THES survey reveals how students might benefit from a minimum wage

July 25, 1997

One of the justifications for making students pay towards their tuition costs is that they are going to earn so much more than non-graduates once they are clutching their degree certificates. But, until they graduate, our survey reveals that many students may well benefit from the government's plans to set a minimum wage next year.

The THES surveyed over 200 students at 50 universities and discovered that the majority will spend this summer working to pay off student loans, which average Pounds 2,000.

Rates of pay vary enormously - some students have landed on their feet with jobs paying over Pounds 300 per week, but this is very much the exception. The average rate of pay for female students is Pounds 3.80 per hour with male students being paid Pounds 4.55. This may be because the women who responded seem to have found jobs in waitressing and retailing while men are more likely to be office based, making use of their studies before they graduate in jobs such as computer programming and accounting. More female than male students felt they were not being paid a reasonable rate - 50 per cent as opposed to 35 per cent.

One way to avoid lowly paid work is to go through a university employment service. John Sandon, employment officer at Sussex University, says that the university insists on a minimum wage of Pounds 3.77 for students. Sandon says the decision to implement a minimum wage was taken three years ago: "There has been a shift and we've lost probably 5-6 per cent of job offers that fall at the lower wage level. However, because it is now policy to discard anything poorly paid we have time to search for more profitable jobs for students."

According to our survey three-quarters of male students and 81 per cent of female students have a job arranged for the summer vacation. Of those without work, 35 per cent of male students and 25 per cent of females said it was because they could not find a job; 15 per cent of male students and 25 per cent of female students said they were too busy doing other things and just two students said they had too much studying to do. One fortunate fellow said he just did not need the money.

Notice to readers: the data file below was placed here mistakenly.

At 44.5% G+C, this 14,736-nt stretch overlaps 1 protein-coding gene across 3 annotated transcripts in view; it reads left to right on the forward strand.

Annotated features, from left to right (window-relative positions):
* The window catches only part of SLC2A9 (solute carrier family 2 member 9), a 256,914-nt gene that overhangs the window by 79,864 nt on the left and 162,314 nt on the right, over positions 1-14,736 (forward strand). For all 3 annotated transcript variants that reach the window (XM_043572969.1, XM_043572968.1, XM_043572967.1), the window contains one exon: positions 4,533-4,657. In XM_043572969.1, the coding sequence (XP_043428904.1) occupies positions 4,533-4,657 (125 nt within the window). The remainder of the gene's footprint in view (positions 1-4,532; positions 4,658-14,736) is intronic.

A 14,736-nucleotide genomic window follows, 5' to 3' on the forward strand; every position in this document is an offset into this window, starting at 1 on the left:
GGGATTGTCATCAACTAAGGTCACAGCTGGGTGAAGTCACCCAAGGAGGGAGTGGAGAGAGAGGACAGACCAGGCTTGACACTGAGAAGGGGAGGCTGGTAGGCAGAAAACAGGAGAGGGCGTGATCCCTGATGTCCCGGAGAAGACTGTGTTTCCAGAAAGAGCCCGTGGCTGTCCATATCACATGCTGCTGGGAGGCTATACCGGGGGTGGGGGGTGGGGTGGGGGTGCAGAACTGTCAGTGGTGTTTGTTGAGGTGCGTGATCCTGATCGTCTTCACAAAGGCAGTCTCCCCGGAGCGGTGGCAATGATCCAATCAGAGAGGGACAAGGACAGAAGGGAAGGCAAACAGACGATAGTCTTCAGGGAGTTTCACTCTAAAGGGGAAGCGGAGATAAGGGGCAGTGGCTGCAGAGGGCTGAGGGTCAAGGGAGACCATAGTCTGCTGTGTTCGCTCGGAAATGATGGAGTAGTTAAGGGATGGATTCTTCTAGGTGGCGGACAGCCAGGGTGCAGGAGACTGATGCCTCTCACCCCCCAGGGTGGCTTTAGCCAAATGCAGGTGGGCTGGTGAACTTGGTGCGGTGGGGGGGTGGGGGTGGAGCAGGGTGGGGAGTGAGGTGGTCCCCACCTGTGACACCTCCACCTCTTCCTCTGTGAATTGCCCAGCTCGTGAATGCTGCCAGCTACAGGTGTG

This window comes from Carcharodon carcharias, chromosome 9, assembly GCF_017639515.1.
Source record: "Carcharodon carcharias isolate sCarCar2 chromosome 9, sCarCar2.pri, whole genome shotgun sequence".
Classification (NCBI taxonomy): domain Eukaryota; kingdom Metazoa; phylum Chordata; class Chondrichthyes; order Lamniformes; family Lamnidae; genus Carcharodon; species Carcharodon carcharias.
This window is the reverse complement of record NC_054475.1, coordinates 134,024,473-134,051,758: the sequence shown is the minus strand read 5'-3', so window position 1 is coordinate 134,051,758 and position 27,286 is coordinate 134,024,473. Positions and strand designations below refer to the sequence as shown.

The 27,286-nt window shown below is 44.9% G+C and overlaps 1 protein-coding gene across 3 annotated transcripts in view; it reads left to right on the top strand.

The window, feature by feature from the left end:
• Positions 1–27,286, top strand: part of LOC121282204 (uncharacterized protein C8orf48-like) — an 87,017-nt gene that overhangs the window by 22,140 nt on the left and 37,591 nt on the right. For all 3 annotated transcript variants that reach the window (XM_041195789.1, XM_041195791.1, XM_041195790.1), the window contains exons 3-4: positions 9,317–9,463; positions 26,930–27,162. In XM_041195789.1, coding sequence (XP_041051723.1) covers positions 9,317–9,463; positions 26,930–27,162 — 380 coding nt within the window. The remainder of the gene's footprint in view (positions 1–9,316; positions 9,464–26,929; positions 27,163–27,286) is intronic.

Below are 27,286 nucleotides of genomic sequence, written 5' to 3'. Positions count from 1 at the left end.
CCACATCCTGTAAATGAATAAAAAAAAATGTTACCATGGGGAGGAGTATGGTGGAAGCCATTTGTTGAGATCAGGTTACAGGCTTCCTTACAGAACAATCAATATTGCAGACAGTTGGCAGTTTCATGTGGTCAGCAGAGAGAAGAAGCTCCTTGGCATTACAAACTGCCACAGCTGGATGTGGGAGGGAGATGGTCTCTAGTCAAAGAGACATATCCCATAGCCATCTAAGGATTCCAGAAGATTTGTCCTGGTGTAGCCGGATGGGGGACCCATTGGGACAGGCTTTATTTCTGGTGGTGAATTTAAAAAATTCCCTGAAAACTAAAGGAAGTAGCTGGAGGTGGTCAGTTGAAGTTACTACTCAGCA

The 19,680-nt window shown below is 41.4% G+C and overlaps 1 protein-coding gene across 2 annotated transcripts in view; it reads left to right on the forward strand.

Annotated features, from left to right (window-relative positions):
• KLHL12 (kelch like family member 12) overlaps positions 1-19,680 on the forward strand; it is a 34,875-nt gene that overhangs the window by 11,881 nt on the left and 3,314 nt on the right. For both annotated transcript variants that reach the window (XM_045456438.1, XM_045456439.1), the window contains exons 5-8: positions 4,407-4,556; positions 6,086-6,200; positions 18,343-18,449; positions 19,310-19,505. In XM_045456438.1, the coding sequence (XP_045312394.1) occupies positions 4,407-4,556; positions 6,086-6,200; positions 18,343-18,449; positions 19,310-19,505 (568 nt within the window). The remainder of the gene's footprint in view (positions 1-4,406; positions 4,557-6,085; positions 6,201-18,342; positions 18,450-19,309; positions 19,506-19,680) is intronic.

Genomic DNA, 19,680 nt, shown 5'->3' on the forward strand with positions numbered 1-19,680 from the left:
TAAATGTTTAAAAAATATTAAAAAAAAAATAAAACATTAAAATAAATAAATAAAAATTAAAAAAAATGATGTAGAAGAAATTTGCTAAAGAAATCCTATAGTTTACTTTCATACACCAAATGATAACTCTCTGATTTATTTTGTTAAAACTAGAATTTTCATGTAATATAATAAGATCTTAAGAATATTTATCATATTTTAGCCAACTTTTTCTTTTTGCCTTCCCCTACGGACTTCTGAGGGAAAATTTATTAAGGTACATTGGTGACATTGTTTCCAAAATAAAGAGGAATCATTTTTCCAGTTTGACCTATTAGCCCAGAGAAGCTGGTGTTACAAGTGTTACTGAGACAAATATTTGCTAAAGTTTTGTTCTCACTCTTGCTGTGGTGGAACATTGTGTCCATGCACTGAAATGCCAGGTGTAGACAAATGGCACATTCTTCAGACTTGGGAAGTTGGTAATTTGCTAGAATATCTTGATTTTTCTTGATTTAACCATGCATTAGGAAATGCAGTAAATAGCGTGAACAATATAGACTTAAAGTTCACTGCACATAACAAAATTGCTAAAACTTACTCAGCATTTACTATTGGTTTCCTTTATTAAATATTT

Three-quarters of students said their motives for taking employment were purely financial and just under a quarter felt it would look good on their CV or was relevant to their course. Ten per cent said it was something they enjoyed and 5 per cent said it was a good way of meeting new people.

There is a huge gap between students' actual and ideal vacation employment. In response to a question asking respondents to describe their perfect summer job, one student suggested chief beer taster at Whitbread, another wanted to be an escort for Hollywood's leading ladies, while others dreamt about testing sunbeds and picking grapes. Ten per cent of students said that the job they had was their ideal employment. The boss's job was also a popular choice.

Truth being sometimes stranger than fiction, some of the real jobs students are filling this summer include ghost tour guide at Pounds 10.00 per hour, assembling mobile phones at Pounds 4.10 per hour, doing the rounds as a postman at Pounds 5.60 per hour and driver on the electric tourist train at Brighton for Pounds 4.75 per hour. Less fortunate students will be fish packing for under Pounds 3 per hour and looking after groups of 8-13-year-olds for Pounds 34.00 per week. One final-year student from Exeter University said: "With an overdraft as serious as mine I can't afford to hang around for a well-paid job."

Universities themselves do not pay jobbing students too badly, at least according to our survey. Jobs listed include work in the university press office at Glasgow (Pounds 110.00 per week) and assisting in the marketing department at Plymouth University (Pounds 3.91 per hour).

Katrina Wishart

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